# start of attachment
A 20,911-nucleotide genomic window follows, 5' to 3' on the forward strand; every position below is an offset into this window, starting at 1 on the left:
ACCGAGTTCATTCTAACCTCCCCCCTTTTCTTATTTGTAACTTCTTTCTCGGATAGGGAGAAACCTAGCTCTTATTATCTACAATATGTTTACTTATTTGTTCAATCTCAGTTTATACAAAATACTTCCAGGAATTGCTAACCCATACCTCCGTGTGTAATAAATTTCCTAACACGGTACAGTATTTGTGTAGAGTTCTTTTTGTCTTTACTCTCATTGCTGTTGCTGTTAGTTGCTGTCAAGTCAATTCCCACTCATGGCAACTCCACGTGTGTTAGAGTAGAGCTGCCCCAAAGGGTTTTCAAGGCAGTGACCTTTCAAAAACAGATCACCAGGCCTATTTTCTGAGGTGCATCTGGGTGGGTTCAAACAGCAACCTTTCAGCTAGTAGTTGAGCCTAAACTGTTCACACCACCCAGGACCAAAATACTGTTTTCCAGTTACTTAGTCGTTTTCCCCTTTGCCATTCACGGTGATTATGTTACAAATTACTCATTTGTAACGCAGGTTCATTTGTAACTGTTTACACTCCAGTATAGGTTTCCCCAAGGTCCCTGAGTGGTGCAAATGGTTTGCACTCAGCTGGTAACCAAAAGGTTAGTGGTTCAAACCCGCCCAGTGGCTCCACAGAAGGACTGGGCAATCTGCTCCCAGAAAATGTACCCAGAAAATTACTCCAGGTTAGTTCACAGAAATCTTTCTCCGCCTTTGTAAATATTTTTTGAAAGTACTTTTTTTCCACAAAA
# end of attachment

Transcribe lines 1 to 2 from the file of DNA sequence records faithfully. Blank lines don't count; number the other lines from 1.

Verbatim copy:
A 20,911-nucleotide genomic window follows, 5' to 3' on the forward strand; every position below is an offset into this window, starting at 1 on the left:
ACCGAGTTCATTCTAACCTCCCCCCTTTTCTTATTTGTAACTTCTTTCTCGGATAGGGAGAAACCTAGCTCTTATTATCTACAATATGTTTACTTATTTGTTCAATCTCAGTTTATACAAAATACTTCCAGGAATTGCTAACCCATACCTCCGTGTGTAATAAATTTCCTAACACGGTACAGTATTTGTGTAGAGTTCTTTTTGTCTTTACTCTCATTGCTGTTGCTGTTAGTTGCTGTCAAGTCAATTCCCACTCATGGCAACTCCACGTGTGTTAGAGTAGAGCTGCCCCAAAGGGTTTTCAAGGCAGTGACCTTTCAAAAACAGATCACCAGGCCTATTTTCTGAGGTGCATCTGGGTGGGTTCAAACAGCAACCTTTCAGCTAGTAGTTGAGCCTAAACTGTTCACACCACCCAGGACCAAAATACTGTTTTCCAGTTACTTAGTCGTTTTCCCCTTTGCCATTCACGGTGATTATGTTACAAATTACTCATTTGTAACGCAGGTTCATTTGTAACTGTTTACACTCCAGTATAGGTTTCCCCAAGGTCCCTGAGTGGTGCAAATGGTTTGCACTCAGCTGGTAACCAAAAGGTTAGTGGTTCAAACCCGCCCAGTGGCTCCACAGAAGGACTGGGCAATCTGCTCCCAGAAAATGTACCCAGAAAATTACTCCAGGTTAGTTCACAGAAATCTTTCTCCGCCTTTGTAAATATTTTTTGAAAGTACTTTTTTTCCACAAAA